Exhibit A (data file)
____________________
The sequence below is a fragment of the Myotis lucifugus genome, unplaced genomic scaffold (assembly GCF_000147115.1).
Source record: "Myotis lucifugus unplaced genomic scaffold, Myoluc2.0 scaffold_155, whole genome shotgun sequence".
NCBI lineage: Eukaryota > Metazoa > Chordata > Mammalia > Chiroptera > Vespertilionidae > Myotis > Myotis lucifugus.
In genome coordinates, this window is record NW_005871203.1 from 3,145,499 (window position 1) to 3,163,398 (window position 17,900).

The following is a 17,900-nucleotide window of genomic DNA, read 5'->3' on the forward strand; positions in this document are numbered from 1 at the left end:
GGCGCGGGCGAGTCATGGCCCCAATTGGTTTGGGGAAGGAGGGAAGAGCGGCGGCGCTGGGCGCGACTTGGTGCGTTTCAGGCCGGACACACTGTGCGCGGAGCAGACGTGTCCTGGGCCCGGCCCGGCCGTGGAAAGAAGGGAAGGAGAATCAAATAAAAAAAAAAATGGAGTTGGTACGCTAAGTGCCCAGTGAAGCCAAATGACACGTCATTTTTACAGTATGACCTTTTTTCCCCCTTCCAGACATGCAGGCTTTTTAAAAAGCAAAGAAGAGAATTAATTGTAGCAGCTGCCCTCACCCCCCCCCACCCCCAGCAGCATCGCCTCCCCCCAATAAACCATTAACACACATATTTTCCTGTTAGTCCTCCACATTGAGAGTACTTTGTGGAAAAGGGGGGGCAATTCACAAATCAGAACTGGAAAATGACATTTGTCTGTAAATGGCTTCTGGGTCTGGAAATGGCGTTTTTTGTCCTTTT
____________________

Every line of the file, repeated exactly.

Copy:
The sequence below is a fragment of the Myotis lucifugus genome, unplaced genomic scaffold (assembly GCF_000147115.1).
Source record: "Myotis lucifugus unplaced genomic scaffold, Myoluc2.0 scaffold_155, whole genome shotgun sequence".
NCBI lineage: Eukaryota > Metazoa > Chordata > Mammalia > Chiroptera > Vespertilionidae > Myotis > Myotis lucifugus.
In genome coordinates, this window is record NW_005871203.1 from 3,145,499 (window position 1) to 3,163,398 (window position 17,900).

The following is a 17,900-nucleotide window of genomic DNA, read 5'->3' on the forward strand; positions in this document are numbered from 1 at the left end:
GGCGCGGGCGAGTCATGGCCCCAATTGGTTTGGGGAAGGAGGGAAGAGCGGCGGCGCTGGGCGCGACTTGGTGCGTTTCAGGCCGGACACACTGTGCGCGGAGCAGACGTGTCCTGGGCCCGGCCCGGCCGTGGAAAGAAGGGAAGGAGAATCAAATAAAAAAAAAAATGGAGTTGGTACGCTAAGTGCCCAGTGAAGCCAAATGACACGTCATTTTTACAGTATGACCTTTTTTCCCCCTTCCAGACATGCAGGCTTTTTAAAAAGCAAAGAAGAGAATTAATTGTAGCAGCTGCCCTCACCCCCCCCCACCCCCAGCAGCATCGCCTCCCCCCAATAAACCATTAACACACATATTTTCCTGTTAGTCCTCCACATTGAGAGTACTTTGTGGAAAAGGGGGGGCAATTCACAAATCAGAACTGGAAAATGACATTTGTCTGTAAATGGCTTCTGGGTCTGGAAATGGCGTTTTTTGTCCTTTT